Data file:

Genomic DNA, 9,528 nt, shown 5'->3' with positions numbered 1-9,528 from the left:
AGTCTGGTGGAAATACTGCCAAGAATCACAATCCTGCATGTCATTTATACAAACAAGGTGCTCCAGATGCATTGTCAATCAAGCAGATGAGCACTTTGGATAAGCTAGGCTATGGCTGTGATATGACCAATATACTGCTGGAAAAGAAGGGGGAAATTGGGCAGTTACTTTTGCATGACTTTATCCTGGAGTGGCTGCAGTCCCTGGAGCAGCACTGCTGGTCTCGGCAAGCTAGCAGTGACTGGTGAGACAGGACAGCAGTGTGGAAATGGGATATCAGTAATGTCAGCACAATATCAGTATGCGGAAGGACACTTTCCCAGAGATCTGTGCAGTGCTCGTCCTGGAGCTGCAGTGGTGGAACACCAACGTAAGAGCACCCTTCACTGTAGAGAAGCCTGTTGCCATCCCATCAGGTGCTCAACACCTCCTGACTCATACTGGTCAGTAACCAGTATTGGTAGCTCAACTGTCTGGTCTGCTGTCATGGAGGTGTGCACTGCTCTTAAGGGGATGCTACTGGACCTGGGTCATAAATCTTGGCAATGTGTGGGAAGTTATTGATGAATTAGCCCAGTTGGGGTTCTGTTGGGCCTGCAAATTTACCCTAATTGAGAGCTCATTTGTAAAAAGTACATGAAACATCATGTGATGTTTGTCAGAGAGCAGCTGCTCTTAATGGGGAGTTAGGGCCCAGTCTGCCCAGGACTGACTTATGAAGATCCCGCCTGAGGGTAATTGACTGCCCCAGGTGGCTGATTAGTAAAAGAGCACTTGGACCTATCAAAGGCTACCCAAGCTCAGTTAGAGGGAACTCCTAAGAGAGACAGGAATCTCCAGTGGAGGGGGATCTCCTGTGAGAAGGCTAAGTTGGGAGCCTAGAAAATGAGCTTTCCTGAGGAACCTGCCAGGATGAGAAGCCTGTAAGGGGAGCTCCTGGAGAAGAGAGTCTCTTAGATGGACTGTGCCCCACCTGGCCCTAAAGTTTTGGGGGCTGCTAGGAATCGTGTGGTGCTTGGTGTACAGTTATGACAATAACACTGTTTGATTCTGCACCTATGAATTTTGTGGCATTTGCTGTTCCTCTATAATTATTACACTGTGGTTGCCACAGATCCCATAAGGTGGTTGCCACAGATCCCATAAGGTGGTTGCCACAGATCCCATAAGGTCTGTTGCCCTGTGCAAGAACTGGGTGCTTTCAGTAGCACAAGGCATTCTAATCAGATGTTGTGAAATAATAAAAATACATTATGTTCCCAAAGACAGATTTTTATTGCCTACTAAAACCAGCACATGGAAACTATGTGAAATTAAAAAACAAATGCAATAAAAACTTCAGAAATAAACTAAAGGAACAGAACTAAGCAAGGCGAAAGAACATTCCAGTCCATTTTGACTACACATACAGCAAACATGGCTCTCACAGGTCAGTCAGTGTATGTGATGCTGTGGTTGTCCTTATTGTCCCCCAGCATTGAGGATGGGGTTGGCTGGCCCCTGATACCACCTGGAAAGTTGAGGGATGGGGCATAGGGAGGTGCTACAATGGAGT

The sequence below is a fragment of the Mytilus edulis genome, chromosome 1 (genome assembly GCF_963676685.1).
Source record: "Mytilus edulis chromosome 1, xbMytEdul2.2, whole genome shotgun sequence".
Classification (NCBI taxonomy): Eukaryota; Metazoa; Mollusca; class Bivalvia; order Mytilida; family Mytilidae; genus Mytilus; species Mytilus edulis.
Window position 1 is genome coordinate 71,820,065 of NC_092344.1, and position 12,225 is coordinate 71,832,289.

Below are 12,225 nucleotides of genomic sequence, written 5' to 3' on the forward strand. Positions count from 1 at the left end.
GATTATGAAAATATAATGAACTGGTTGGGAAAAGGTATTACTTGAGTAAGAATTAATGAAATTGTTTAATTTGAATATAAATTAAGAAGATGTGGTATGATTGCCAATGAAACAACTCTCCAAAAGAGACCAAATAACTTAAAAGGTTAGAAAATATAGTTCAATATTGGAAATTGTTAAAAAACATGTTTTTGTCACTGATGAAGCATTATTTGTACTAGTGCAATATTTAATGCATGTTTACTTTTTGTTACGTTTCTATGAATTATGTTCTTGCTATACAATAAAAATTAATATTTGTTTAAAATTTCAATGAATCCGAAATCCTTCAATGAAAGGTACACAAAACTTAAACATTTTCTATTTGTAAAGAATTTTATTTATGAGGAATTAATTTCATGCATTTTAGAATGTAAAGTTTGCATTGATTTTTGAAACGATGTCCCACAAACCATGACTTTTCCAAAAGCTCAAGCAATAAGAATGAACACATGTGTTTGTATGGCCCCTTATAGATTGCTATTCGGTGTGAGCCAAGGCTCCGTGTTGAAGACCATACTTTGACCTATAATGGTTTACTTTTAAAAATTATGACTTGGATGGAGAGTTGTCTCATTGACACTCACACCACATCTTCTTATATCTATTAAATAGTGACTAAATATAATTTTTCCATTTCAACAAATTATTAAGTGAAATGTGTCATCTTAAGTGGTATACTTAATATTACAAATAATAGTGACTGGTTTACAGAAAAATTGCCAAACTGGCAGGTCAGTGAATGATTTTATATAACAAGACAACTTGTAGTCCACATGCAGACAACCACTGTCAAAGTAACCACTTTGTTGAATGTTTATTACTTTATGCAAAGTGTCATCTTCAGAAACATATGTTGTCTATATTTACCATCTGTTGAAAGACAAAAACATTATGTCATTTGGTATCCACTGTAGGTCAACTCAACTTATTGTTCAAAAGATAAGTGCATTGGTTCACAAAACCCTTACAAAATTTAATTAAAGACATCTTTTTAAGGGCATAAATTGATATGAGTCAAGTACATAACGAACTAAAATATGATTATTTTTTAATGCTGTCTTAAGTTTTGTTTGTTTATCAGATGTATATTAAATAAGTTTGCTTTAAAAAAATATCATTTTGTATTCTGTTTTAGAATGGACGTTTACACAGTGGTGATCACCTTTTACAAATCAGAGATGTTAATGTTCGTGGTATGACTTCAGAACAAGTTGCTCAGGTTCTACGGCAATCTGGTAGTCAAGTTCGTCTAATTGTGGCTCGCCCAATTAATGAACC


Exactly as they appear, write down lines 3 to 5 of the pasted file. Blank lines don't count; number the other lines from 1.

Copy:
The sequence below is a fragment of the Mytilus edulis genome, chromosome 1 (genome assembly GCF_963676685.1).
Source record: "Mytilus edulis chromosome 1, xbMytEdul2.2, whole genome shotgun sequence".
Classification (NCBI taxonomy): Eukaryota; Metazoa; Mollusca; class Bivalvia; order Mytilida; family Mytilidae; genus Mytilus; species Mytilus edulis.